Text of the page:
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WAS THERE AN IBERIAN DESERT DURING THE MID-CRETACEOUS?

Abstract : Since about a decade several works developed the concept of desert environments at the origin of the thick sand deposits overlying coal units within the Escucha and Utrillas Formations (uppermost Aptian– uppermost Albian, Iberian Range, Eastern Spain). In the same while, silt-clay lenses, and even widely extended beds, interlayered in the stratigraphic succession yielded a palynoflora and a palaeoflora which are among the richest and most diversified in the world for this time span, and comprise several taxa of clearly hygrophyte character. This is why we present here a critical review, based on field observations, of the various sedimentologic clues put forward to claim an arid climate. None of the sand-bodies studied showed a typical organization of aeolian deposit, whether it be sand sheets or dunes. Thus, largest structures, where clay drapes and intraclasts are frequent, are reinterpreted as those of subtidal bars (mostly ebb-dominated) and hydraulic dunes. Occasionally they contain quartz and quartzite dropstones, probably came there by stump-rafting from a fluvial watershed, as suggested by the proximity of silicified tree trunks. Pebbles and cobbles show no unequivocal clue of aeolian corrasion. In the western part, where they are abundant, their arrangement (especially segregation and lenticularity) is in some cases typical of wave-worked beach face deposits. In other places, well-sorted sands form upper flow regime plane-beds (swash-zone), while pebbles are concentrated in beach-step prisms. Conspicuous ferralitic paleosols, where clays and feldspars are transformed into kaolinite clay matrix, are expression of emersion periods. Frequent sphaerosiderite in them is indicative of a late drowning phase preceding the next marine transgression. As for the rare occurrences of small gypsum rosettes, they can be attributed to a telogenetic origin, via the oxidation of iron sulphides present, not only in the underlying coals and their lateral facies, but also in the uniformly grey primary clay phase of the sandy units. If compared with the “desert” hypothesis, all these elements are in better agreement with the regional palaeoenvironmental interpretations previously advanced, and with most of the current global palaeoclimatic inferences.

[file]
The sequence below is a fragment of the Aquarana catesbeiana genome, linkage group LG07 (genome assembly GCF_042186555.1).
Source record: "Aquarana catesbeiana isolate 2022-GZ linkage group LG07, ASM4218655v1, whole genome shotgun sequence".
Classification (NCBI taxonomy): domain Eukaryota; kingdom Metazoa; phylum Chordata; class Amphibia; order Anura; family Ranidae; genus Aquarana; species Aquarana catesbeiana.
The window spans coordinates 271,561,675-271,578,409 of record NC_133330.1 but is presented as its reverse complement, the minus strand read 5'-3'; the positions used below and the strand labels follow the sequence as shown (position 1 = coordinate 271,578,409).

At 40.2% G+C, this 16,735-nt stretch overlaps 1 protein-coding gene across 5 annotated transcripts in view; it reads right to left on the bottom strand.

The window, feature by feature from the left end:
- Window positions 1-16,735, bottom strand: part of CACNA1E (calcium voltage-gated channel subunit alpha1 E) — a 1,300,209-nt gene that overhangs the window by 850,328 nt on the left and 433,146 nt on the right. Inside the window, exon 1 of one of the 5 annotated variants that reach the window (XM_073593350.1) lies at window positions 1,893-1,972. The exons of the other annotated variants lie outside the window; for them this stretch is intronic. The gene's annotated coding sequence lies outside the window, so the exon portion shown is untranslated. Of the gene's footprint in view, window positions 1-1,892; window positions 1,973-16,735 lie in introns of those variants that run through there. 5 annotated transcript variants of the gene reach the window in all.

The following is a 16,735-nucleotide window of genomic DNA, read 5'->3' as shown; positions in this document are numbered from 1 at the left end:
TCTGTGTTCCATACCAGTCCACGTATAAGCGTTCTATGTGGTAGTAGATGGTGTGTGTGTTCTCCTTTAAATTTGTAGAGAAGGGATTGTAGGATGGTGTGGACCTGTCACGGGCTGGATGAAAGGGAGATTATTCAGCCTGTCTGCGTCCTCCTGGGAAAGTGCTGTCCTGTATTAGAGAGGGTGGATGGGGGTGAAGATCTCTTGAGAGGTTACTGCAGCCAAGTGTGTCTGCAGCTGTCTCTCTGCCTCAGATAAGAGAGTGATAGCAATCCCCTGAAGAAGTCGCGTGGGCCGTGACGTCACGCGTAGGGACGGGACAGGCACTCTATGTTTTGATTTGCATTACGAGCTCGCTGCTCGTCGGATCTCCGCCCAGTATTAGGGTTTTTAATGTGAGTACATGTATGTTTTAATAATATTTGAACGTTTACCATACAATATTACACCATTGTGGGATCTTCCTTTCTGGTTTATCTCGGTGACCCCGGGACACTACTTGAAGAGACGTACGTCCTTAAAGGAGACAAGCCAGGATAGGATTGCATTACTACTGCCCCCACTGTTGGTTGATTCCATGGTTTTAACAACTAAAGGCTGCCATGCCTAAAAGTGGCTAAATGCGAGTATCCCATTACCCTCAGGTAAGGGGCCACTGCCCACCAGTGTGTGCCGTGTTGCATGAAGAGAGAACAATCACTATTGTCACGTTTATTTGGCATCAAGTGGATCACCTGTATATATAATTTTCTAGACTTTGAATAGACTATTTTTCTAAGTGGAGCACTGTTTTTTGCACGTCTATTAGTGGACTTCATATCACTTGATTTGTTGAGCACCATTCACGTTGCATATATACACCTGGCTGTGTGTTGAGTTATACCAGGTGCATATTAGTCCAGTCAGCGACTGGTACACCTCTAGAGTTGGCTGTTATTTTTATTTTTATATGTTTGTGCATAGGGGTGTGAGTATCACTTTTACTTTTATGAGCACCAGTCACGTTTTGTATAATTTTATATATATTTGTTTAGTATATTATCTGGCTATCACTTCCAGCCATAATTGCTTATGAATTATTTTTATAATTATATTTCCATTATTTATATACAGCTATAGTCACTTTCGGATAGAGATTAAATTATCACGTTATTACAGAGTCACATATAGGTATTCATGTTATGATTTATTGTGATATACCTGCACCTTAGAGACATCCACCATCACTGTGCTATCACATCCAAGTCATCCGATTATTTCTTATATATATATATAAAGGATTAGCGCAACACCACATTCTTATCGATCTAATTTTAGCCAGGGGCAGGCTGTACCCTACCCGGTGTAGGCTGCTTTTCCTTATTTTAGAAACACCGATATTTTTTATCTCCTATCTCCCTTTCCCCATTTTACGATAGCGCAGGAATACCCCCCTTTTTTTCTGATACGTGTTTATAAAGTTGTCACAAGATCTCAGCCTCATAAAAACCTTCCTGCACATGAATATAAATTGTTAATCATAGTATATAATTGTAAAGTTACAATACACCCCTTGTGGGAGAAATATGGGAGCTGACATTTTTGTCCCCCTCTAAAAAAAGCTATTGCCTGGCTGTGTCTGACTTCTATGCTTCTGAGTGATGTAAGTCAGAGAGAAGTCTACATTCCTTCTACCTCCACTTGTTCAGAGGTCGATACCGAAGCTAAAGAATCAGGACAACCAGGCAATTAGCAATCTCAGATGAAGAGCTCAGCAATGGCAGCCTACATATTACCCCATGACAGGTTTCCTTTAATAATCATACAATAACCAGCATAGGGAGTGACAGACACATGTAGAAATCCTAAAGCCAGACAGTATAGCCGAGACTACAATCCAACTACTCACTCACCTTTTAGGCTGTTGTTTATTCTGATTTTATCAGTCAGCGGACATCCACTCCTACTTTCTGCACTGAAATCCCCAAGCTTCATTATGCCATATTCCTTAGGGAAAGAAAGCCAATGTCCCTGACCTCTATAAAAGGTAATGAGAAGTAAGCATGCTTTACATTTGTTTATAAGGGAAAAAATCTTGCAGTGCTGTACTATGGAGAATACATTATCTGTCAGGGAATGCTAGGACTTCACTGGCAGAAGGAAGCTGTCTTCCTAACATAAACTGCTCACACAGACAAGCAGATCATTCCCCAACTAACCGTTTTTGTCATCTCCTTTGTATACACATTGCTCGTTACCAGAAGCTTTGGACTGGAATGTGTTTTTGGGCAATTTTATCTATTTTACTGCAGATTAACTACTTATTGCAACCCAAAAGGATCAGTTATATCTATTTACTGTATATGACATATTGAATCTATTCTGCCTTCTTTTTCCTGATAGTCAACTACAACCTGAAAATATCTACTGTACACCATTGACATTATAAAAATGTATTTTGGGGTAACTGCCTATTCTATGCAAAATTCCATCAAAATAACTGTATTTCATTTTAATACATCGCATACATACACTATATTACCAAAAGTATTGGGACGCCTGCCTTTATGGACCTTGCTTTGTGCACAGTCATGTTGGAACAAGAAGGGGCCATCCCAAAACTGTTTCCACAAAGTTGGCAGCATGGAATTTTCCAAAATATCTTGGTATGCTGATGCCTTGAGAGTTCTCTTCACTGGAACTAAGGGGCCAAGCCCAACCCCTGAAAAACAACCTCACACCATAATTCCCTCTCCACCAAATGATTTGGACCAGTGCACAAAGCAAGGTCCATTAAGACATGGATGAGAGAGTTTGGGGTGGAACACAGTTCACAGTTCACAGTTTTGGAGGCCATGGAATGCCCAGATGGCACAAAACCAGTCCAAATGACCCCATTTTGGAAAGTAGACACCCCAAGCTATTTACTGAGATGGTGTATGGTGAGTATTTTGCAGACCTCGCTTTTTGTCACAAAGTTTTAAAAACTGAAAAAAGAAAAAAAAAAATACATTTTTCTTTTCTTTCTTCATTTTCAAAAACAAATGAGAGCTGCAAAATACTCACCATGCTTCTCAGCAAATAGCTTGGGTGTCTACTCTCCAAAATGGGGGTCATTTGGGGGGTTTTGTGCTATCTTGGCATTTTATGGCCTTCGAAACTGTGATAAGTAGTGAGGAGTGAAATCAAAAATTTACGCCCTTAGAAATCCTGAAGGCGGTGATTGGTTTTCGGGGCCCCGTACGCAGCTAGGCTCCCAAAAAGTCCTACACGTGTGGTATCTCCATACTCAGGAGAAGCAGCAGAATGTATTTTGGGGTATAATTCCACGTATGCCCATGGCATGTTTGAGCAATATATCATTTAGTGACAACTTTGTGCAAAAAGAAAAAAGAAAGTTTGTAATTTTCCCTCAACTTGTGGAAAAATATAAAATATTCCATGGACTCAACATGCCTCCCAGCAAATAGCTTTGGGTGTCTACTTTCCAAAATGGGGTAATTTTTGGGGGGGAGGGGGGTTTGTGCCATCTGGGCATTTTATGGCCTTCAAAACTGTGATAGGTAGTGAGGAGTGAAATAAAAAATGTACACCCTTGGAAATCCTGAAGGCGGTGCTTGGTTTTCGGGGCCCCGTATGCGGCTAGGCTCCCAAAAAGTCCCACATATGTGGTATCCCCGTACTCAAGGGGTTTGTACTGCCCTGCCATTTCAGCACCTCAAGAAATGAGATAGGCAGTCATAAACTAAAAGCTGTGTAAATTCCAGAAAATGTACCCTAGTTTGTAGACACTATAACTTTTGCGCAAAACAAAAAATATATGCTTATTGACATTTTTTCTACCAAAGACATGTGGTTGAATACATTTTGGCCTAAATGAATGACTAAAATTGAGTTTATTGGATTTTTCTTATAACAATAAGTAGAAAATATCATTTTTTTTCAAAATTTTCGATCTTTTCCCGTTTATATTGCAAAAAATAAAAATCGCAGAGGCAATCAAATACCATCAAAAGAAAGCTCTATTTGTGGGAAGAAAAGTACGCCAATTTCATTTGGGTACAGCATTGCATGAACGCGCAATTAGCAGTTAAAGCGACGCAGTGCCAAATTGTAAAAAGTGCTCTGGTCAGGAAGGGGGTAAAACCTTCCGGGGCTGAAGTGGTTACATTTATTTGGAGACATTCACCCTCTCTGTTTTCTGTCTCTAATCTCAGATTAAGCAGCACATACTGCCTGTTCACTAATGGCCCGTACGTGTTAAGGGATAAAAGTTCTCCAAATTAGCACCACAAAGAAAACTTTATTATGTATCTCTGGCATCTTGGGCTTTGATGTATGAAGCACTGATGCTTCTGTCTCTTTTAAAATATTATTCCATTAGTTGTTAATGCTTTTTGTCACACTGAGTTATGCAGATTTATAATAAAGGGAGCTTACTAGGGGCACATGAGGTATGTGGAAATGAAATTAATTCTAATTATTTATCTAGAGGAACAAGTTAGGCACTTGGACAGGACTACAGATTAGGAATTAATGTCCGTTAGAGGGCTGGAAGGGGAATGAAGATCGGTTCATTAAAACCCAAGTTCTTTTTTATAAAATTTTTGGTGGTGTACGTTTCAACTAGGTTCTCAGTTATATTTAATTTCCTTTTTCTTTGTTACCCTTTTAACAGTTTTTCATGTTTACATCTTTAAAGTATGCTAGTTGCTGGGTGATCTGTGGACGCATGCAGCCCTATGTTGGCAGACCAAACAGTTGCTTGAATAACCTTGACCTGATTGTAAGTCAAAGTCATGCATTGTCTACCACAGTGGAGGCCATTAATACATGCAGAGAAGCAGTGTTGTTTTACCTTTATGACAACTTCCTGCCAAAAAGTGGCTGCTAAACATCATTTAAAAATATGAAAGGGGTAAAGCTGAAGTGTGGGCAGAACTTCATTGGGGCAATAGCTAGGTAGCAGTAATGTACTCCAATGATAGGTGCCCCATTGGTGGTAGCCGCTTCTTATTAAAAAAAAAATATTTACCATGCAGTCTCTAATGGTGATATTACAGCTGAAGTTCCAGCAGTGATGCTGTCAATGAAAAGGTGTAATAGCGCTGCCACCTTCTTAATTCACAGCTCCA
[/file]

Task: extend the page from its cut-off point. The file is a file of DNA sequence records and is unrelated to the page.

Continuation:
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Conference papers
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https://hal-insu.archives-ouvertes.fr/insu-01718016
Contributor : Isabelle Dubigeon <>
Submitted on : Tuesday, February 27, 2018 - 9:02:26 AM
Last modification on : Tuesday, May 26, 2020 - 11:50:04 AM

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Marc Durand, Sylvie Bourquin, José Bienvenido Diez, Luis Miguel Sender, Uxue Villanueva Amadoz. WAS THERE AN IBERIAN DESERT DURING THE MID-CRETACEOUS?. International Meeting of Sedimentology 2017, Oct 2017, Toulouse, France. pp.259. ⟨insu-01718016⟩

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